There’s a Chinese tradition behind all that free lettuce (mentioned in yesterday’s post) that I learned today; when China was still very poor, lettuce was one of the few available vegetables people could eat during the wintertime. Now any kind of vegetable can grow, or be chemically produced, in the cold season but for older generations eating lettuce has become a wintertime tradition, for that’s all they had. Although, rather than calling it a tradition, I would say it is more of a habit since being restricted to lettuce wasn’t exactly by choice (though not all traditions are practiced by choice either…). Anyhow, now it makes sense to me why my neighborhood is handing out free lettuce–overproduction and contractors are just convenient excuses for keeping this tradition alive. Whatever, I’ll take it!
Another mystery I solved today was how window washers (aka Chinese Spidermen) do their job: they sit on wooden planks wound tightly to a rope which a lady at the bottom holds onto (for unknown reasons) from which they slowly descend! Brave souls; I commend you!
Something that still remains a mystery to me, however, is why there are so many old school thermoses parked by the bikes at this university, though they do add a nice touch of color to the campus.
I thought these things were “vintage” now. I’ve seen mini versions of them at stores sold along Maoist propaganda that has become part of the pop culture. It’s so hipster–Chinese style. I should stock up while I’m still young and relatively cool.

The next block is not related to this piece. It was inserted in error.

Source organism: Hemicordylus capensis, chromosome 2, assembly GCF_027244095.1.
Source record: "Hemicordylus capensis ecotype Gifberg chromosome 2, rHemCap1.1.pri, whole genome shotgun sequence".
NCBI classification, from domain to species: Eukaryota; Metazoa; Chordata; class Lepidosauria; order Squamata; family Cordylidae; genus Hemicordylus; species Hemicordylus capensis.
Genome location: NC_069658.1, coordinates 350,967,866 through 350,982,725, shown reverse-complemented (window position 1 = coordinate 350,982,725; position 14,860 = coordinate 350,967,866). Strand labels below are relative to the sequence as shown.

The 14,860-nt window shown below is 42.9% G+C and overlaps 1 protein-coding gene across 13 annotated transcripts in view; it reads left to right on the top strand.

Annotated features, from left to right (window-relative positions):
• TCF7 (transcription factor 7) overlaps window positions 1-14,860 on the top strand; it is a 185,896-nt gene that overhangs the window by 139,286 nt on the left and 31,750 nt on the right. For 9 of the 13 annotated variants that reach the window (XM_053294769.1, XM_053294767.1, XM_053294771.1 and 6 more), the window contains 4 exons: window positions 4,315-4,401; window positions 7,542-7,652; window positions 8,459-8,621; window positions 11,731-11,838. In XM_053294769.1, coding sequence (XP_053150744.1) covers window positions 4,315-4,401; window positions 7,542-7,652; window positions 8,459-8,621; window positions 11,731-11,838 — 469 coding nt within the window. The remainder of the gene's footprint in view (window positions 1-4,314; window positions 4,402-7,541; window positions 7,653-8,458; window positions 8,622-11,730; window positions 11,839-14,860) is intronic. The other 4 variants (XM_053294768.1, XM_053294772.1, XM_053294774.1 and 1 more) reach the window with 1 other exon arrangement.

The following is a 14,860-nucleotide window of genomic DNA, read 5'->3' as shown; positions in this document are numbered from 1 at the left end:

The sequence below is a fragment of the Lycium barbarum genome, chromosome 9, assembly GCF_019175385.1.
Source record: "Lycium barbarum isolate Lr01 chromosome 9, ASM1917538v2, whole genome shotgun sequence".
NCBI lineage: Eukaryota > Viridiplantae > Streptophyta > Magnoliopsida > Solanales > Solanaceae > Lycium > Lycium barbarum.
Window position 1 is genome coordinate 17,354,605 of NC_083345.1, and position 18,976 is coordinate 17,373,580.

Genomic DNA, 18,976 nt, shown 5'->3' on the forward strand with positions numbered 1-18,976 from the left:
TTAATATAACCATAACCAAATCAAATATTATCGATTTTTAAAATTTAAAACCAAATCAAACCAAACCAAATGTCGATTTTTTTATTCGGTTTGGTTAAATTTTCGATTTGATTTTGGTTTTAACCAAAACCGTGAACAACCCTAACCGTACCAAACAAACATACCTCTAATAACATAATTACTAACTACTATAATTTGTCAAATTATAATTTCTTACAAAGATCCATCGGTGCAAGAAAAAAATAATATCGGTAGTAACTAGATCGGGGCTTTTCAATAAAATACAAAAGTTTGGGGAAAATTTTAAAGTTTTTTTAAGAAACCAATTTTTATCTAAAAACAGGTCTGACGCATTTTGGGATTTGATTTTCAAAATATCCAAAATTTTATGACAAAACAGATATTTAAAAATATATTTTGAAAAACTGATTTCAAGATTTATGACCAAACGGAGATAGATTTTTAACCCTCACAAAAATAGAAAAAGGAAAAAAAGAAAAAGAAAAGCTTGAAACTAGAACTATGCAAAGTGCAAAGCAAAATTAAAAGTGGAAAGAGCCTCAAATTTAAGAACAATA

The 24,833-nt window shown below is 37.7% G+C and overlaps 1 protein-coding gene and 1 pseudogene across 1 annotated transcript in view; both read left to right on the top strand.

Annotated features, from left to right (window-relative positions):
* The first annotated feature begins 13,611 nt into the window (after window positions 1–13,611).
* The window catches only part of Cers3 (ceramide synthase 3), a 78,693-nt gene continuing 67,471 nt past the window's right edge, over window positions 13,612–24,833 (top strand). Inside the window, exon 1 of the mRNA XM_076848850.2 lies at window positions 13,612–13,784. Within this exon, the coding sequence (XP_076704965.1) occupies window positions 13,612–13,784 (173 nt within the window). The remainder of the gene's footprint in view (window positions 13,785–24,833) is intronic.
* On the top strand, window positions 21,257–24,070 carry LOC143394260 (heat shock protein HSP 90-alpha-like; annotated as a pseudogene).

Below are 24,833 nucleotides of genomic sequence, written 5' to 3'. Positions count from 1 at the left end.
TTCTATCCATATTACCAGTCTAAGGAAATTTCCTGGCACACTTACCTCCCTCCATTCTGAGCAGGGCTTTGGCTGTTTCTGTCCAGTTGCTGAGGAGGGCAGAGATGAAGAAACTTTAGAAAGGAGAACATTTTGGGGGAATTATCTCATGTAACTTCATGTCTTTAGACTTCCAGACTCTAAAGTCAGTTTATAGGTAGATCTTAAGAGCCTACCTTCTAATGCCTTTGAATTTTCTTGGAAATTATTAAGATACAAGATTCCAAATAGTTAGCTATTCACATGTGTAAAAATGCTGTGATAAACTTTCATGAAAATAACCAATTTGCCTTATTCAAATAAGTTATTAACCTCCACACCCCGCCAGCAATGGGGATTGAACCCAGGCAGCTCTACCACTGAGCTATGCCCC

Two mysteries solved! Infinitely more to go.
Today is “Lidong,” the beginning of winter on the lunar calendar. Funny because it was mighty warm today, though the sun did go down around 5 pm.
The view at work was clear because it drizzled early this morning. Normally, my view looks like this:
Winter is lovely, but the sun goes down too early making the last stretch of work absolute torture.
For my friends who care, this is what my office looks like:
And for those same friends, can you picture me in one of those slots under the translucent lighting??! I can barely sit still in front of a TV in a cozy living room!
Lidong… yes, on Lidong Chinese people traditionally eat dumplings. But who follows traditions anymore? Instead, I came home to a MOUND of surprise.
My neighborhood was handing out free LETTUCE! Insecticide-free! Each apartment unit can carry home 2 bags. My mom and I hate turning down free things, so in the elevator we went with our share.
Why, you might ask, is our neighborhood distributing lettuce to its residents? It’s because a nearby farm yielded way more lettuce than they could sell (one gigantic head of lettuce at the market costs .90 Yuan, which is about a $0.16, so basically it’s worth nothing). More significantly, however, it’s because contractors bought the land and need to clear it for apartment complexes that will be sold at exorbitant rates.
Anyhow, this lettuce is going to last all winter long. I foresee a mountain of dumplings, endless bowls of chicken soup and maybe even kimchi (which is Korean!) in the upcoming months. Too bad I don’t have rabbits or turtles to share my treasure with.
Sleep tight, sweet lettuceheads.